#MeToo Will Only Work if It Tackles the Cause of Sex Abuse

Hands Covering Man's Eye and Startled Woman's Mouth

Over the weekend, #MeToo trended on Twitter. The hashtag trend began after actress Alyssa Milano tweeted, "If you’ve been sexually harassed or assaulted write ‘me too’ as a reply to this tweet." According to a New York Times story published on October 16, "Tens of thousands of people replied to the message." My own newsfeed has witnessed scores of tweets and retweets featuring #MeToo. While I empathize with the sentiment, I'm afraid that the trend ignores the actual cause of sexual harassment and abuse. Sin is the cause, not power.

Like everything that identity politics and intersectionality touch, a complex issue has become segregated away from needed voices. Solving problems requires being honest about the problem, and that honesty begins with allowing all participants a voice, regardless of gender.

Yesterday, after noticing the hashtag trend, I composed my own #MeToo tweet but deleted it without publishing. I hit "delete" for two main reasons. First, I didn't want to inadvertently take away from the stories of the women I know. I empathize and agree that sexual harassment and assault are problems that the majority (if not all) of women face. My wife does — from being constantly groped on the DC Metro to having to buy a suit so that men will take her seriously, she is treated as less than because she's a woman by many people. Second, I was afraid I would take away from the stories because I'm aware that my voice is not wanted, regardless of my story, because I'm a man. So, I stayed out of it.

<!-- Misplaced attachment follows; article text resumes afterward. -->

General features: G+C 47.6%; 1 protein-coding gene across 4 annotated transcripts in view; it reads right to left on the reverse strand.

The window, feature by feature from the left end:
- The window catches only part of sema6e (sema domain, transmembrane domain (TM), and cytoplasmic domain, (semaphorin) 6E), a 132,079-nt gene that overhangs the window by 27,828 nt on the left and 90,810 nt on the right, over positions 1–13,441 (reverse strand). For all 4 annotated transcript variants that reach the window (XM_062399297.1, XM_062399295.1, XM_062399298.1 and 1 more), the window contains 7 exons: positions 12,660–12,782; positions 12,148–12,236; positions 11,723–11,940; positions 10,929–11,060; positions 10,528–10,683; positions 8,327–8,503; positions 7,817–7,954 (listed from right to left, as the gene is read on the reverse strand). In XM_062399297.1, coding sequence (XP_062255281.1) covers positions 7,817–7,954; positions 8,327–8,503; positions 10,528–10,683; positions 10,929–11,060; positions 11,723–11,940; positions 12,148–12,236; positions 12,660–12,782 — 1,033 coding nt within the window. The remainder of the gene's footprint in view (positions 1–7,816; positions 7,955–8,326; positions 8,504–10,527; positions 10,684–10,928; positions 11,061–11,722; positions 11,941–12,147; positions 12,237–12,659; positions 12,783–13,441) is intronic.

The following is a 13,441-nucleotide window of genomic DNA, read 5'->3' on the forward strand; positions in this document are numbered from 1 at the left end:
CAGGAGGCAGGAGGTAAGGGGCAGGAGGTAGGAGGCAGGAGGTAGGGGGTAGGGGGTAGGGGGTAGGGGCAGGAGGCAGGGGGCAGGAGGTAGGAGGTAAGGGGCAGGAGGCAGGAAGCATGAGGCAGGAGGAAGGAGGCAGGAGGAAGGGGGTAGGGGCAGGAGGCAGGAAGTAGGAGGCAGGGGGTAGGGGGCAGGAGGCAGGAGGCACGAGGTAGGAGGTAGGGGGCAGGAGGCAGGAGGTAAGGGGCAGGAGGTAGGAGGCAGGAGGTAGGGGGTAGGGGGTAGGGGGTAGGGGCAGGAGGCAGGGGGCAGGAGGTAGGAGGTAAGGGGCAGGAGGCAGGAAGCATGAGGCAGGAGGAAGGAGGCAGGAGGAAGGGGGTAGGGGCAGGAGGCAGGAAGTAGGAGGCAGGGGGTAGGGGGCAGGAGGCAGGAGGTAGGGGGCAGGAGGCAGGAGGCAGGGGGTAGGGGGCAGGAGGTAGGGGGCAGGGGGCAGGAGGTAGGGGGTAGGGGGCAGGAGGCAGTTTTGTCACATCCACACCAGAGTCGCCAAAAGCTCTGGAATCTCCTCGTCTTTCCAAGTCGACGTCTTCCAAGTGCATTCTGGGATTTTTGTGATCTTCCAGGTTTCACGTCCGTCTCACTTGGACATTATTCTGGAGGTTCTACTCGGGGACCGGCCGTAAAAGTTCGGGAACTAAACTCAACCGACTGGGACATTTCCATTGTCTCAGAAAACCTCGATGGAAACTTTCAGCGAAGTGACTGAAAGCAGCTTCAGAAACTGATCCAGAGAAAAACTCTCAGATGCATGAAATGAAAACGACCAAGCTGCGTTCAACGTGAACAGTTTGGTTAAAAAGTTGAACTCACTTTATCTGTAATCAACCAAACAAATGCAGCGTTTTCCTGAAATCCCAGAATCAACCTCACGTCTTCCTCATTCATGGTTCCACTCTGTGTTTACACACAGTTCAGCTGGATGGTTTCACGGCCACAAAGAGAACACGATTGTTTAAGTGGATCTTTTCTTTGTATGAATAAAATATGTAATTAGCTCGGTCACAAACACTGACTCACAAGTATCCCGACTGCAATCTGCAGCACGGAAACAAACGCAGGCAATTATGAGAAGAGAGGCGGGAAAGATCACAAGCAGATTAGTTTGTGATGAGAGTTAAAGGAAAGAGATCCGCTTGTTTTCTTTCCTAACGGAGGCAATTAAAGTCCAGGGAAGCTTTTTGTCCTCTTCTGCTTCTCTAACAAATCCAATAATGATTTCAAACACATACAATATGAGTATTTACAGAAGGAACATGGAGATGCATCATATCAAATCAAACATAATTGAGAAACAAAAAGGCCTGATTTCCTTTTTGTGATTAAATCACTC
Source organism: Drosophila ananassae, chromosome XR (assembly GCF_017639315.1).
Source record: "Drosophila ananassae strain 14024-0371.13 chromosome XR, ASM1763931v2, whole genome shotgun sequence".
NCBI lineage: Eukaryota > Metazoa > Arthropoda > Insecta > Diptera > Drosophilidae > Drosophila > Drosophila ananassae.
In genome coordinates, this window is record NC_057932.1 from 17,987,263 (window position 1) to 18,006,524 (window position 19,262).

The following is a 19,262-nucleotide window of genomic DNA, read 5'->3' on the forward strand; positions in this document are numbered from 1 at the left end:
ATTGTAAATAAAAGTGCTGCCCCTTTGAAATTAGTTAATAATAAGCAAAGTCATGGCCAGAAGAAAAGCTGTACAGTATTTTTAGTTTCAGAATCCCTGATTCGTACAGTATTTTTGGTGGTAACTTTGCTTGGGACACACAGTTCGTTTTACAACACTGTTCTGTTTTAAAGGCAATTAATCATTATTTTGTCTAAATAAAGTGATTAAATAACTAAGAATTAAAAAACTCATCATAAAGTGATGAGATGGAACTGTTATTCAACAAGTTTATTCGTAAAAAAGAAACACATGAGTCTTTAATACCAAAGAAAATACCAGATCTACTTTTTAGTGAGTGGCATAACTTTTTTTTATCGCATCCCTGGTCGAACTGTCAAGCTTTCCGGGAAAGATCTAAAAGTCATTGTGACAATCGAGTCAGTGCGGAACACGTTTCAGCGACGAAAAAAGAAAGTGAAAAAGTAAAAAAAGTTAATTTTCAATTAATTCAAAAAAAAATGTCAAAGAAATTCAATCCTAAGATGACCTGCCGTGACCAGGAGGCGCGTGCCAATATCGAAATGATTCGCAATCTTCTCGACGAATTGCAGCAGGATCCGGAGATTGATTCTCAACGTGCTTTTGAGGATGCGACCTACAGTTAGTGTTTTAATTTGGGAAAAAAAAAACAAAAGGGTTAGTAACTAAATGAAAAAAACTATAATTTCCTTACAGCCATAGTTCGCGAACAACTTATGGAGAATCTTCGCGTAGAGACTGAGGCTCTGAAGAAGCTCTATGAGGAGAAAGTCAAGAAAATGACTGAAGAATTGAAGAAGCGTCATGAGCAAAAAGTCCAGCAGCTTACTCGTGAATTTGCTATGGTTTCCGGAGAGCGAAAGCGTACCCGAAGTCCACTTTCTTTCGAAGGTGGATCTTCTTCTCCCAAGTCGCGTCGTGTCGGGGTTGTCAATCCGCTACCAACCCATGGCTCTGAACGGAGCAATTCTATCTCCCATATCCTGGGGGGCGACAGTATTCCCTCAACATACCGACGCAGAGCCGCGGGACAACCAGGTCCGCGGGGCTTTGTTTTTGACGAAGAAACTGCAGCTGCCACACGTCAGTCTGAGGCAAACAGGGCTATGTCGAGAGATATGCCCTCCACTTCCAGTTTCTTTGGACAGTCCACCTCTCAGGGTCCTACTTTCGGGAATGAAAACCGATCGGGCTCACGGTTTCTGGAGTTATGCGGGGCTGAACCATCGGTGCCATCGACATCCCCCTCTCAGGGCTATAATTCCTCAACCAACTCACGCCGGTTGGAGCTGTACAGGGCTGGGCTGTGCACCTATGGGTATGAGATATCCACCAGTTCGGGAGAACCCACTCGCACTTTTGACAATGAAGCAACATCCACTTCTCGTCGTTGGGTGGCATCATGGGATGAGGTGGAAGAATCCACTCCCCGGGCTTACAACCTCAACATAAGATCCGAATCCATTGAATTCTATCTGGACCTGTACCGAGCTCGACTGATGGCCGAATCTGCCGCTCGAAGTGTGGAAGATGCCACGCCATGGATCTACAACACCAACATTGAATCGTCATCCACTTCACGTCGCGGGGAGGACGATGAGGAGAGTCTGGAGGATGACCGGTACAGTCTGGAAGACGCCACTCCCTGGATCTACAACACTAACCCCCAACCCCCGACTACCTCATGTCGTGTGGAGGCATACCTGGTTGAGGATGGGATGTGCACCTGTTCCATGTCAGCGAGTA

But by God's grace, I have a platform of my own from which to relate my story and offer my thoughts.

I've already written briefly about my experience with harassment and abuse as a theatre actor. Being an actor meant that I also frequently worked in the service industry. My experience observing and receiving sexual harassment and abuse in the theatre world was less than what I saw and received while working in the service industry.

I could probably write an entire book detailing the sexual abuse I witnessed and experienced in the service industry. It was non-stop. Gender was the least important variable, both in the abused and the abuser. Not all managers, but many of them, both male and female, expected sexual favors in return for being put on the schedule for the plum shifts. Being good at your job spared you from being confronted with that trade-off. Almost everyone, male and female, employee and employer, talked about their sexual exploits. And those discussions were usually graphic. What's more, the discussions about desired sexual conquests were discussed in front of and, at times, with the object of the desire.